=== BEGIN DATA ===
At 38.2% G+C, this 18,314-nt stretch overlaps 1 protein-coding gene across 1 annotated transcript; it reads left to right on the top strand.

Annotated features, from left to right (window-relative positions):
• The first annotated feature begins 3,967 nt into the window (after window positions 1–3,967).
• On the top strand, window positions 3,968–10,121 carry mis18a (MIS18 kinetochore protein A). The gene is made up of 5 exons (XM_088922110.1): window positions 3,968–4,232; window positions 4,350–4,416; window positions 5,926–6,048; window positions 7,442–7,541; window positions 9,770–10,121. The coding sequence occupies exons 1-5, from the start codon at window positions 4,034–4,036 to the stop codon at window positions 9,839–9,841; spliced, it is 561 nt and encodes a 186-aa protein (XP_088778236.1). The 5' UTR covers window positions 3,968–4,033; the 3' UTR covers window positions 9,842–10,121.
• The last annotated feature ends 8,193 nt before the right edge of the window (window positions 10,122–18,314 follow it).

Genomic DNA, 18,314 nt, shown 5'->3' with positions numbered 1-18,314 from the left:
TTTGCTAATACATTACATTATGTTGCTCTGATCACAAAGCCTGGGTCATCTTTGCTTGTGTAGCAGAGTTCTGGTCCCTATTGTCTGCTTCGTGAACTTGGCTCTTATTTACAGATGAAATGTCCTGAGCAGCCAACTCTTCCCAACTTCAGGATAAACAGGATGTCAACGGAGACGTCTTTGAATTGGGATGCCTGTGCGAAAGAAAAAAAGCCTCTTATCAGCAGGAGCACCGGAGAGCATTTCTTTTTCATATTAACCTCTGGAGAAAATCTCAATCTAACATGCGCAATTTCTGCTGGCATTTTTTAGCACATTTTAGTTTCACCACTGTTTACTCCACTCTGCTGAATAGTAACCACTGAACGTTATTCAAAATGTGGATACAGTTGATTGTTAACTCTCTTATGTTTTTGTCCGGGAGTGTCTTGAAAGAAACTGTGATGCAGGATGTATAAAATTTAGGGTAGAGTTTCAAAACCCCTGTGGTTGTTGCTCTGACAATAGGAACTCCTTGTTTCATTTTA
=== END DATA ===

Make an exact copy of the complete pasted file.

At 38.2% G+C, this 18,314-nt stretch overlaps 1 protein-coding gene across 1 annotated transcript; it reads left to right on the top strand.

Annotated features, from left to right (window-relative positions):
• The first annotated feature begins 3,967 nt into the window (after window positions 1–3,967).
• On the top strand, window positions 3,968–10,121 carry mis18a (MIS18 kinetochore protein A). The gene is made up of 5 exons (XM_088922110.1): window positions 3,968–4,232; window positions 4,350–4,416; window positions 5,926–6,048; window positions 7,442–7,541; window positions 9,770–10,121. The coding sequence occupies exons 1-5, from the start codon at window positions 4,034–4,036 to the stop codon at window positions 9,839–9,841; spliced, it is 561 nt and encodes a 186-aa protein (XP_088778236.1). The 5' UTR covers window positions 3,968–4,033; the 3' UTR covers window positions 9,842–10,121.
• The last annotated feature ends 8,193 nt before the right edge of the window (window positions 10,122–18,314 follow it).

Genomic DNA, 18,314 nt, shown 5'->3' with positions numbered 1-18,314 from the left:
TTTGCTAATACATTACATTATGTTGCTCTGATCACAAAGCCTGGGTCATCTTTGCTTGTGTAGCAGAGTTCTGGTCCCTATTGTCTGCTTCGTGAACTTGGCTCTTATTTACAGATGAAATGTCCTGAGCAGCCAACTCTTCCCAACTTCAGGATAAACAGGATGTCAACGGAGACGTCTTTGAATTGGGATGCCTGTGCGAAAGAAAAAAAGCCTCTTATCAGCAGGAGCACCGGAGAGCATTTCTTTTTCATATTAACCTCTGGAGAAAATCTCAATCTAACATGCGCAATTTCTGCTGGCATTTTTTAGCACATTTTAGTTTCACCACTGTTTACTCCACTCTGCTGAATAGTAACCACTGAACGTTATTCAAAATGTGGATACAGTTGATTGTTAACTCTCTTATGTTTTTGTCCGGGAGTGTCTTGAAAGAAACTGTGATGCAGGATGTATAAAATTTAGGGTAGAGTTTCAAAACCCCTGTGGTTGTTGCTCTGACAATAGGAACTCCTTGTTTCATTTTA